Our study specifically examined differences between male and female victims of CSA.  For a variety of reasons, CSA studies have focused almost exclusively on female victims.  In addition, most previous research has used survey approaches, given the known underreporting with sexual assault in general and even more so on college campuses.  Our use of the NIBRS over an extended period of time allowed us to obtain a sizeable sample of events to specifically compare males to females.  This comparison research had rarely been done due to small sample sizes of male victims of CSA.

We learned that when males were victims in CSA incidents, they were more likely to be victimized by older perpetrators.  Given the focus on undergraduates and sexual victimization, our expanded age range made it possible to see, that at least for reported incidents of CSA against male victims, while on average male victims were 19-years-old, perpetrators were on average 10 years older.  Although female victims were also on average 19-years-old, their offenders were on average only a few years older.  In addition, we found that while males were the most likely perpetrator of both males and female victims in CSA incidents, females were the perpetrators of male victims 17% of the time.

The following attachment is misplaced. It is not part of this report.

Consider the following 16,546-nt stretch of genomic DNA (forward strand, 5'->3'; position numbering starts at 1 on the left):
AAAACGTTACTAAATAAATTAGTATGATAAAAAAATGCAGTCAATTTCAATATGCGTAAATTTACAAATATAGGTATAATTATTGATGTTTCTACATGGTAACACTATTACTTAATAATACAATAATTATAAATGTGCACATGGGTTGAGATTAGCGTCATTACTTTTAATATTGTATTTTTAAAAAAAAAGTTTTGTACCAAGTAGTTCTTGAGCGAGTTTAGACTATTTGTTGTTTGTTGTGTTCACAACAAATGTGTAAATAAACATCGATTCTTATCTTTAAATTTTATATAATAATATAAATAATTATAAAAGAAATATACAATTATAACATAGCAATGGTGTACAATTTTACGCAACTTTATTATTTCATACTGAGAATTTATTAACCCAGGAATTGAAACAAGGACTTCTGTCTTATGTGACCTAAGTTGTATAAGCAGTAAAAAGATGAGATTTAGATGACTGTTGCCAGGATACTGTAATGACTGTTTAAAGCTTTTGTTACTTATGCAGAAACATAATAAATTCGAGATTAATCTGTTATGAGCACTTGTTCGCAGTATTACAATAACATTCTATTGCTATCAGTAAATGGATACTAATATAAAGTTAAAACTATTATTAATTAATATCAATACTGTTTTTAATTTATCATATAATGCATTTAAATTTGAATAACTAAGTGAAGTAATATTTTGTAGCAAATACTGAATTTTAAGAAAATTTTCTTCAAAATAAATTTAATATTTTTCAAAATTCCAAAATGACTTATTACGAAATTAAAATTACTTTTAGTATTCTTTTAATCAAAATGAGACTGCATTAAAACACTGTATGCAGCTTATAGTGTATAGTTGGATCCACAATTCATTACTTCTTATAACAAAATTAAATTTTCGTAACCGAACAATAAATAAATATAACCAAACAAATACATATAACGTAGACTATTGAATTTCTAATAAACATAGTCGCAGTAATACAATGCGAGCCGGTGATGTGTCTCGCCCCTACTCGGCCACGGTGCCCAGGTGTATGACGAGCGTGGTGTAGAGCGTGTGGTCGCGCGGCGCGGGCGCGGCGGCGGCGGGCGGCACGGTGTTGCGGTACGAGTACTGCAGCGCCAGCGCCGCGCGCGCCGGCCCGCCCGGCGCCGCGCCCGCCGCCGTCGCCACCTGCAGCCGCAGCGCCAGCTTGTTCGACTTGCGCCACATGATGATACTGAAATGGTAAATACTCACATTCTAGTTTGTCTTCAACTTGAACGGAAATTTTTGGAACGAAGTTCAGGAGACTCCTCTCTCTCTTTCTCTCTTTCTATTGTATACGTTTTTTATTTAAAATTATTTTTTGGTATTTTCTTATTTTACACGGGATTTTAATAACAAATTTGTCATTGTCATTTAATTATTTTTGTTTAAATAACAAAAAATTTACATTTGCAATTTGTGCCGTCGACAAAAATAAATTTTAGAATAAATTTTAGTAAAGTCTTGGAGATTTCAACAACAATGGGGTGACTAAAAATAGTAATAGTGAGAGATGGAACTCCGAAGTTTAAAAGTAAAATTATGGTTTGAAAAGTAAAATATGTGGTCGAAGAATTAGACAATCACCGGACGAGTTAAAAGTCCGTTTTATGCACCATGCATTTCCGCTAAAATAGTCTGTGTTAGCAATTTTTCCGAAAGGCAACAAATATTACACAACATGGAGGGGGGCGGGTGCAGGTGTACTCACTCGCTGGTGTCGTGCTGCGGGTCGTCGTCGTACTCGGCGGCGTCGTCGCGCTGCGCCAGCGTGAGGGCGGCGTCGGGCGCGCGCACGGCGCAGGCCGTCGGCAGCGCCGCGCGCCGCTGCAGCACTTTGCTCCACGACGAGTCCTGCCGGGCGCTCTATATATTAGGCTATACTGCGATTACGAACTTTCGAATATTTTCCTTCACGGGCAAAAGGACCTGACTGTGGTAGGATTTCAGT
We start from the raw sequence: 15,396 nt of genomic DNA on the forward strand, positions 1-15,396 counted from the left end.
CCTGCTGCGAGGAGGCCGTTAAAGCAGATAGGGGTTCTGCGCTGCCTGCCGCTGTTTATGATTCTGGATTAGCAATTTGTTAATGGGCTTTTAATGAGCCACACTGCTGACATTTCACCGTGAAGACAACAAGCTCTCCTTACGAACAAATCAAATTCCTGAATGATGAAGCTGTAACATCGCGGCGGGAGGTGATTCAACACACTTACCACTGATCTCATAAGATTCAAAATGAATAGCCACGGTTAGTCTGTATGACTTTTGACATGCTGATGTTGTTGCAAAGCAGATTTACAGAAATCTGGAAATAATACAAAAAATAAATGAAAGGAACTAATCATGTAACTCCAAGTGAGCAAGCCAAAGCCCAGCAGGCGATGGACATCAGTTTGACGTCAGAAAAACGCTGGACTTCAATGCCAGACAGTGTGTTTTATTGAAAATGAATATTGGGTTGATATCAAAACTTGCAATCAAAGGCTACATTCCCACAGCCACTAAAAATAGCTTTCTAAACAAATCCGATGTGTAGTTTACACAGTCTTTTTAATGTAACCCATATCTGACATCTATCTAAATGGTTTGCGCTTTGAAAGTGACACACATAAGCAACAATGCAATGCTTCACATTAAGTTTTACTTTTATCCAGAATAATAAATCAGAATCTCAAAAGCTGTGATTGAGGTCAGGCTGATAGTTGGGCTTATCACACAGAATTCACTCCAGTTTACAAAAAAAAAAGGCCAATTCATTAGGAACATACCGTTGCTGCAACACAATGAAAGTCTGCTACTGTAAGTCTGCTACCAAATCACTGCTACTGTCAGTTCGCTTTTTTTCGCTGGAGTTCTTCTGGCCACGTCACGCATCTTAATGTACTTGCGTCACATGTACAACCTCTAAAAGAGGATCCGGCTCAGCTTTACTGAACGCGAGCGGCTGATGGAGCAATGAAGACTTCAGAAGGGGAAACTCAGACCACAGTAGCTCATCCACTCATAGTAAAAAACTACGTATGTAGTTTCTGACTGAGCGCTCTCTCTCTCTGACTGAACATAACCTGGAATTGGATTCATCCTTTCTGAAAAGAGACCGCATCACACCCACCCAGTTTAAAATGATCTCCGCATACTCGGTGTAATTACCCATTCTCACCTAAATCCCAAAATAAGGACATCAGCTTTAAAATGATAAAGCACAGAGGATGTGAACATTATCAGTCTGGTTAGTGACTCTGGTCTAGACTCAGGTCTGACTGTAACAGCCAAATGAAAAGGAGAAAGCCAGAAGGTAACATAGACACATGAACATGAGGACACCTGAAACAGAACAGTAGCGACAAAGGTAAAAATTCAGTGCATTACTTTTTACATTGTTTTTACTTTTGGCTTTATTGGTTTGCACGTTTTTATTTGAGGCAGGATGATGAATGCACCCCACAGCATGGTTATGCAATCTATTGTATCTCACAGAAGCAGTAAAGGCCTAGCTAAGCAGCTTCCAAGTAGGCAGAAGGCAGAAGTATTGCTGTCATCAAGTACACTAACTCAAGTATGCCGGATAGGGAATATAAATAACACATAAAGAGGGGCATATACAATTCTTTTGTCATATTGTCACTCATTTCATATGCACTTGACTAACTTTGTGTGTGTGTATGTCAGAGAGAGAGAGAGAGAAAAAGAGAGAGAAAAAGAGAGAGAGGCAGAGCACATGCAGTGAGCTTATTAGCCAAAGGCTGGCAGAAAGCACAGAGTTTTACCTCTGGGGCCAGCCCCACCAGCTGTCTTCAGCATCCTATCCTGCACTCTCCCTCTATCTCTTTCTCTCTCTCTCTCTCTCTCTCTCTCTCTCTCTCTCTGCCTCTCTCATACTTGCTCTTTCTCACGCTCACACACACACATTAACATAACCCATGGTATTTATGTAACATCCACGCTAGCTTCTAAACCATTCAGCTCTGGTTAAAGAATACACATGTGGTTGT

So, given our conversations with other colleagues about female perpetrators of CSA, these findings in particular were something important that we learned and could disseminate to academics, law enforcement, school administrators, and the like. 

Another important thing we learned, or had reinforced, was that it is really important to identify and then challenge methodological or theoretical assumptions pervasive in a field of study.  We learned a great deal, and offered new facts and puzzles to the field, because of the inclusion of male victims, female offenders, and considering those below age 18 and above age 22.

Now that you’ve published the article, what are some implications for practitioners?

We believe an implication of our work is that school officials need to recognize that males are victims of sexual assault a non-trivial amount of time.  Since our data relied on reported events, it is likely that there are even more unreported male victims that are in need of attention.  Prevention and response programming on campuses need to ensure that prevention services are targeted toward female victims and male perpetrators, but also targeted toward male victims and female offenders.